Recent US Data Shows Autism In Children Vastly Higher Than in Adults

There seems to be nothing like the numbers of adult autistics compared to children in the USA – see the graphs below.

In 2005, even with claimed  “better diagnosing and greater awareness” comparative numbers [ie. not total figures for the USA]:-

  • 5800 children age 3 to 5 – [ie. only a 3 year age gap]
  • 275 adults aged 52 to 61 – [ie. over 10 year age gap]
  • 63 adults aged 62 to 99 – [ie. over 38 year age gap]

If children older than 3-5 were included so that the age ranges were comparable with the adults, the increases would be greater still.

Children  Aged 3 – 5

Graph 1

Autistic children aged 3 to 5 in CDDS Data for period 1992 – 2005


If autism had always been at the levels seen in children, you would expect the numbers in adults to climb to similar levels as in children or even faster if no one was looking at anyone of these older ages much before 1992.  But the figures are much lower for adults.

Graph 2

Autistic Adults aged 52 – 61 in CDDS Data for period 1992 – 2005

Graph 3

Autistic Adults aged 62-99 in CDDS Data for period 1992 – 2005

One Response

  1. Hi – I can’t help you with this particular problem.

    BUT – one way I thought of to tackle this whole issue of the increase in autism incidence was to ask a question in the Scottish Parliament about the figures for how much money had been spent on training for those who diagnose autism. As you can see, they used a standard excuse for avoiding giving a reply:-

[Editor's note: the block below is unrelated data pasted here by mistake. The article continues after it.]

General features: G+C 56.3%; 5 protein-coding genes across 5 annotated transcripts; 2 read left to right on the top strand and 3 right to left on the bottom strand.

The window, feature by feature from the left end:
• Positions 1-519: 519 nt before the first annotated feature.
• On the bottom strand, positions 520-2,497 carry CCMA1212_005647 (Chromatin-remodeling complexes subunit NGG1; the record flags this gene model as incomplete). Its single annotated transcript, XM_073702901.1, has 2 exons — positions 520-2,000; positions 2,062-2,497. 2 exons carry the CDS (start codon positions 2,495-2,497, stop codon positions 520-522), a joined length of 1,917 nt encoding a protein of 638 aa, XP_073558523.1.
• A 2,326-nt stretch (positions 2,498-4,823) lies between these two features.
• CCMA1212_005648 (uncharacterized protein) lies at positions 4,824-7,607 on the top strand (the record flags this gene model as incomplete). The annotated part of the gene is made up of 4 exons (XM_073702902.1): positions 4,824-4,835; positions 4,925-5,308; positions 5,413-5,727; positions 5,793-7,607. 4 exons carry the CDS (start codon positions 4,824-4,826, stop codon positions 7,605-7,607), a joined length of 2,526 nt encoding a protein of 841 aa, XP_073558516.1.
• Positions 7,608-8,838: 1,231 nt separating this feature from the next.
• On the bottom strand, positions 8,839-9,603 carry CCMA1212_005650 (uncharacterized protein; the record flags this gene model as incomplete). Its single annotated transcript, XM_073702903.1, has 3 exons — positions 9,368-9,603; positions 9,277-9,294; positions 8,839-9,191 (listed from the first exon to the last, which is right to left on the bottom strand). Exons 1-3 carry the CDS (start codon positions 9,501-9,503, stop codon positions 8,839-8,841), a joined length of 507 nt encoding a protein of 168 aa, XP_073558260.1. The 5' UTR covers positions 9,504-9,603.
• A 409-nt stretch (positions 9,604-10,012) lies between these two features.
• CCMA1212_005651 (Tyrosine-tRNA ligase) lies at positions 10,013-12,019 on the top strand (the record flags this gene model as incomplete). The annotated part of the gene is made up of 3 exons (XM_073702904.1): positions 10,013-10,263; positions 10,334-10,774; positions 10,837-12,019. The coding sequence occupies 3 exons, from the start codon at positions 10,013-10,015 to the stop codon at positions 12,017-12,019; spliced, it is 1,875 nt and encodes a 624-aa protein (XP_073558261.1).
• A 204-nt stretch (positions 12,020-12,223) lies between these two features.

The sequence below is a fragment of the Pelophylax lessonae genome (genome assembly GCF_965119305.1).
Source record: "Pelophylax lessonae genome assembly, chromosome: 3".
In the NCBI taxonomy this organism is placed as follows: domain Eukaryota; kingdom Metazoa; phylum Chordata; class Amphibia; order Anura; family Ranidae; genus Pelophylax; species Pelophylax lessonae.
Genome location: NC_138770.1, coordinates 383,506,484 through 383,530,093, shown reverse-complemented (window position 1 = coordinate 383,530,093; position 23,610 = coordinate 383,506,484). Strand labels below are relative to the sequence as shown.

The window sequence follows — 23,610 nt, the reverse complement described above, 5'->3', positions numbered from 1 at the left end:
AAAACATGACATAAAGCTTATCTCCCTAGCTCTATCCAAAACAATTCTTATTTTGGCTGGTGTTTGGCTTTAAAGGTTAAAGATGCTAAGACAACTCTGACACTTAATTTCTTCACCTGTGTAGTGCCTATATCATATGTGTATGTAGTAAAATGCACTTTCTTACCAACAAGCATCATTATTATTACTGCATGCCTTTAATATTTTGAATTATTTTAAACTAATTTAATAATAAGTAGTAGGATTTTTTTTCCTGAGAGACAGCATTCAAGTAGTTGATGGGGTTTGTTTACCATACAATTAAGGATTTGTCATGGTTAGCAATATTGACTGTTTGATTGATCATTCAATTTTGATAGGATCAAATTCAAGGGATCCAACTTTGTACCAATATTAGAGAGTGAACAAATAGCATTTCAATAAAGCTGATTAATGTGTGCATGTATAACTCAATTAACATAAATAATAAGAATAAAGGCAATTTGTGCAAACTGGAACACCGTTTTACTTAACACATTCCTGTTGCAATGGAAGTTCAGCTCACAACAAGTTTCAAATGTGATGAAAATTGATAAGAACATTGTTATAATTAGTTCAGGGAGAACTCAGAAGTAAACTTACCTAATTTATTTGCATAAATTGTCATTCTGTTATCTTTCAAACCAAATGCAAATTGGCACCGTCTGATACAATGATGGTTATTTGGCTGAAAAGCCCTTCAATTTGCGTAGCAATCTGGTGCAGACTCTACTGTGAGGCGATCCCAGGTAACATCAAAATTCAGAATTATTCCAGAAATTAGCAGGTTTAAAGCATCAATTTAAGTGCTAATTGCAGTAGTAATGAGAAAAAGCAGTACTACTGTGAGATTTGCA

S2W-26127 – Rosemary Byrne (South of Scotland) (SSP) (Date Lodged Monday, May 22, 2006): To ask the Scottish Executive what the costs were of providing training in the diagnosis of autism in each year from 1999 to 2005, broken down by NHS board.
    Answered by Lewis Macdonald (Thursday, June 01, 2006): Information about the costs of training in the diagnosis of autism is not held centrally.
    The Scottish Executive is supporting four training pilot projects in the use of diagnostic tools to develop expertise in diagnosis across a wider range of professionals.

    I used this PQ as a reference, along with the recent MIND study, as part of evidence that I recently submitted to the Health and Sport committee of the Scottish Parliament:-

    Click to access MH36.pdf

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